I love working with my hand engravers and use them in most of my work and so I would have to say I couldn't do without them. I'm lucky in that I have built up my tools over time but I would probably like to get back into etching metal and maybe experimenting with sand casting.


On Folksy you talk about your degree in 3D metal craft (congratulations!) - how has studying for this affected your approach to making jewellery, both in terms of the design and the physical construction of your pieces?

As part of my degree I had to research my pieces in-depth and create thorough designs as part of my work book thinking not only about if a piece would be aesthetically pleasing but also how it would work. My studies really helped me to find and develop my style of work. At college I made the engraving tools I still use now and the course allowed me to experiment with etching metals, creating patinas and working with mixed media such as incorporating found objects from beaches.

Silver Badger Pendant by Leisa Howes Jewellery

What is your favourite part of making jewellery?

My favourite part of making jewellery is working with my engravers to breathe life into the metal, be it a hare or a tree!


Do you take your own jewellery photos and, if so, do you have any photography hints?

I have a decent camera and I have recently bought a simple light box but I still find my best photo's are taken in the garden in natural daylight using the camera on my phone! I tend to photograph against pieces of driftwood and sometimes pick some flowers and pop those in too.


Do you use any social media sites to help promote your work? If so which one is your favourite?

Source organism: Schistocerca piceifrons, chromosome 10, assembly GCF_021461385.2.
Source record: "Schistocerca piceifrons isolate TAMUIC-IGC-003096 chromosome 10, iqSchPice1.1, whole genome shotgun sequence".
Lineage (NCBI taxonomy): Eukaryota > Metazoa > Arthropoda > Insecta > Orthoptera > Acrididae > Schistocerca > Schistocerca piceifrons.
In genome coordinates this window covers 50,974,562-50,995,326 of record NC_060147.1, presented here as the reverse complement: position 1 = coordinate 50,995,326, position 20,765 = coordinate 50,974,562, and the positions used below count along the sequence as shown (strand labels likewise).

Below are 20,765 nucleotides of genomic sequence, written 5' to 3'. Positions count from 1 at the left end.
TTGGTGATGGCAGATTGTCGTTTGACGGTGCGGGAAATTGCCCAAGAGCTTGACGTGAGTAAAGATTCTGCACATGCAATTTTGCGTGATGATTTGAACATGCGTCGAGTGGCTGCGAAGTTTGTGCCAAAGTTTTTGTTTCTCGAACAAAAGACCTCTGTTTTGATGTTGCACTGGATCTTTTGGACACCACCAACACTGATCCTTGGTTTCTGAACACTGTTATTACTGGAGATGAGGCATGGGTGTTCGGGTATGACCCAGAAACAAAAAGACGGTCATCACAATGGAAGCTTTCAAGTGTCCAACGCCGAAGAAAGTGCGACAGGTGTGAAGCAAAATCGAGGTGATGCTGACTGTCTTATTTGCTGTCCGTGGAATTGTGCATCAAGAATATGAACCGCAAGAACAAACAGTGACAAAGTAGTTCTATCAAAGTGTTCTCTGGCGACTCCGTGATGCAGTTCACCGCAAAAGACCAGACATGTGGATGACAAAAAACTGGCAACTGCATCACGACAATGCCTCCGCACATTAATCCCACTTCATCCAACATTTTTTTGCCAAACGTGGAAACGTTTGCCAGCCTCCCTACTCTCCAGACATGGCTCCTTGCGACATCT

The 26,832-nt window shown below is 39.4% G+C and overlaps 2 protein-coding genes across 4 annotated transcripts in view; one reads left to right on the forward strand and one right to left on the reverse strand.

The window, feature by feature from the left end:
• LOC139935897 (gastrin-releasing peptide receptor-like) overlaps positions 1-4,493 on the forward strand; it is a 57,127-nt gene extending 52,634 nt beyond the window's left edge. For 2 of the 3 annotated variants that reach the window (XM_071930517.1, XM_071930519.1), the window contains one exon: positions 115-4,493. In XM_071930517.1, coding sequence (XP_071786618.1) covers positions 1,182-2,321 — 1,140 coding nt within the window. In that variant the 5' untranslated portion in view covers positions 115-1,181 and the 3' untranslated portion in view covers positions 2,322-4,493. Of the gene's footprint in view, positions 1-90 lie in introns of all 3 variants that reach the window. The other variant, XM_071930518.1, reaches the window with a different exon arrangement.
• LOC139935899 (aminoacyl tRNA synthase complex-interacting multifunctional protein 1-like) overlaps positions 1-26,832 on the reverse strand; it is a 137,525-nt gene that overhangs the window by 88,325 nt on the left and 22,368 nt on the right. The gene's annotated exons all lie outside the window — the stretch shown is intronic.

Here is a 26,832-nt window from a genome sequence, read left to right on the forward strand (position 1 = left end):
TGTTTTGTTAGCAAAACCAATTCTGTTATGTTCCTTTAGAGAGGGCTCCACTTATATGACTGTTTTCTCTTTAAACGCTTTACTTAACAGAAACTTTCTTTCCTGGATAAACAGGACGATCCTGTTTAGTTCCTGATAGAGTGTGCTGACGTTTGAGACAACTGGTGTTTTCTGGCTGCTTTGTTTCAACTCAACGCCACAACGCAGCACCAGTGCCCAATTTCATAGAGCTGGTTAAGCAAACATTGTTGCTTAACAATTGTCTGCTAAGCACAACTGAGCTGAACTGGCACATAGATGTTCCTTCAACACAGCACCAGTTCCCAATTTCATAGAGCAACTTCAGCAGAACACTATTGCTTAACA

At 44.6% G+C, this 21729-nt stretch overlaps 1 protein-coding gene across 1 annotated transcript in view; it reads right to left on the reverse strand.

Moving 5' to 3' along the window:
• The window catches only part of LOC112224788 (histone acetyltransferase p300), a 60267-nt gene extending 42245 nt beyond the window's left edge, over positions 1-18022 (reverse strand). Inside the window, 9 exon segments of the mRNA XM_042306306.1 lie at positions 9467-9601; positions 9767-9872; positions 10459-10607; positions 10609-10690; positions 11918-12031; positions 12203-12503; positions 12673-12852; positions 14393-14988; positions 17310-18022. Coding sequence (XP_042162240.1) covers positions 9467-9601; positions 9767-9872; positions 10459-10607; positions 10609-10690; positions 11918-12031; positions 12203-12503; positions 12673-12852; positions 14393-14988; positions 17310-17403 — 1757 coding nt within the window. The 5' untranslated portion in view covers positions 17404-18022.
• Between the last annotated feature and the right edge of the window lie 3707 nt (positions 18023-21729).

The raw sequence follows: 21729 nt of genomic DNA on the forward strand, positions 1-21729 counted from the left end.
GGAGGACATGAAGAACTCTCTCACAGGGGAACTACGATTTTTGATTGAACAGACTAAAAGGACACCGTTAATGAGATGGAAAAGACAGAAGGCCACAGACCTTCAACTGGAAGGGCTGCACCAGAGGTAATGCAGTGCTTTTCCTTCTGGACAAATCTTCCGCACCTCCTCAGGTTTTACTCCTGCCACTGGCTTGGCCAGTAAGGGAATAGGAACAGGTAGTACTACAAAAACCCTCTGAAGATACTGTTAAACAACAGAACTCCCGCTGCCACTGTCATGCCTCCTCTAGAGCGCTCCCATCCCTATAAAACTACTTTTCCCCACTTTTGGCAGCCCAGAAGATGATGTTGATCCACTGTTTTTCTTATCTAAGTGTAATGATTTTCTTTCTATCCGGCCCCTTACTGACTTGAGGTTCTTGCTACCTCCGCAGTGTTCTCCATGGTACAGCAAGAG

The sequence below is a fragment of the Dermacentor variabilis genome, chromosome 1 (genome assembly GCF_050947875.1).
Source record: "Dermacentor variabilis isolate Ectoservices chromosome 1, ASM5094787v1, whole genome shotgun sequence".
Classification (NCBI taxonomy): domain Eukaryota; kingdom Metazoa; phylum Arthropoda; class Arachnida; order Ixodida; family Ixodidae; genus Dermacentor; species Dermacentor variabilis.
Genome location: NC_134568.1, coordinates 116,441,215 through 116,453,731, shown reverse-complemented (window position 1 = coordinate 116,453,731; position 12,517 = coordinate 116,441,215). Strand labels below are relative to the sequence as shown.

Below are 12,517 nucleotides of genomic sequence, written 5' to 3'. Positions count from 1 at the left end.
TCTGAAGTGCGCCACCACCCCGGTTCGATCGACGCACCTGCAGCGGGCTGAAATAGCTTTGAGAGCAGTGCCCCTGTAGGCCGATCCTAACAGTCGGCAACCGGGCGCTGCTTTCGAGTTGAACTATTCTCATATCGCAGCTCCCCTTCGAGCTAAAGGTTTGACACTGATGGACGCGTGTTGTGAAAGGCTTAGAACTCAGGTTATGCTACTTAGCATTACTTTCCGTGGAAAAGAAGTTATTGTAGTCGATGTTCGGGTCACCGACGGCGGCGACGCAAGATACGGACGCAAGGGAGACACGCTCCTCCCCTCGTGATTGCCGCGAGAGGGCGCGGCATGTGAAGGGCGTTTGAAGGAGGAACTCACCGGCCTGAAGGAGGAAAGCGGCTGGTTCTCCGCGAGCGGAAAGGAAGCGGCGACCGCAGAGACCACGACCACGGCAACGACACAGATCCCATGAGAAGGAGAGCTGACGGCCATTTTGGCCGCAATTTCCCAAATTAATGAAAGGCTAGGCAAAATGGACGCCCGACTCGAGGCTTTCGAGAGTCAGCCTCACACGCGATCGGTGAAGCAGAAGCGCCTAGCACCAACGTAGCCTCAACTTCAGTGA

I use facebook and have recently set up on Instagram after being told I should be my daughter! I don't really have a favourite but I wish I had set up on Instagram ages ago.

Silver Hares Pendant by Leisa Howes Jewellery

How do you find the balance between making your jewellery and marketing and selling it?

I really enjoy the making process and don't spend nearly enough time marketing my pieces. I think in time this will change but for now I am always so busy I just do what I can.


How do you see your jewellery evolving over time? Do you feel happy with what you're creating or do you hanker after new styles or materials to experiment with?

I want to incorporate etching, patina's and more mixed media into my work. I have lots of ideas! I think my work will naturally develop over time but my style will not change too much.


What is the best tip or advice you've been given, in jewellery making or life in general?!

The best tip I've been given was during my studies when I interviewed a lady who has enjoyed a successful career in jewellery and sculpture. She told me to be true to myself and not to follow fashion. With family commitments and a day job, I have also learned that patience is essential and things will grow and develop naturally in time, the main thing is that I enjoy creating what I do.


All photographs in this post ©Leisa Howes Jewellery

Many thanks to you, Leisa, for this interview - and for answering all the questions I asked! It makes for a really interesting read and I hope everyone else enjoys it as much as I did.

Do check out more of Leisa's jewellery at the links below:


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You might also like to read some more jeweller interviews - click here for more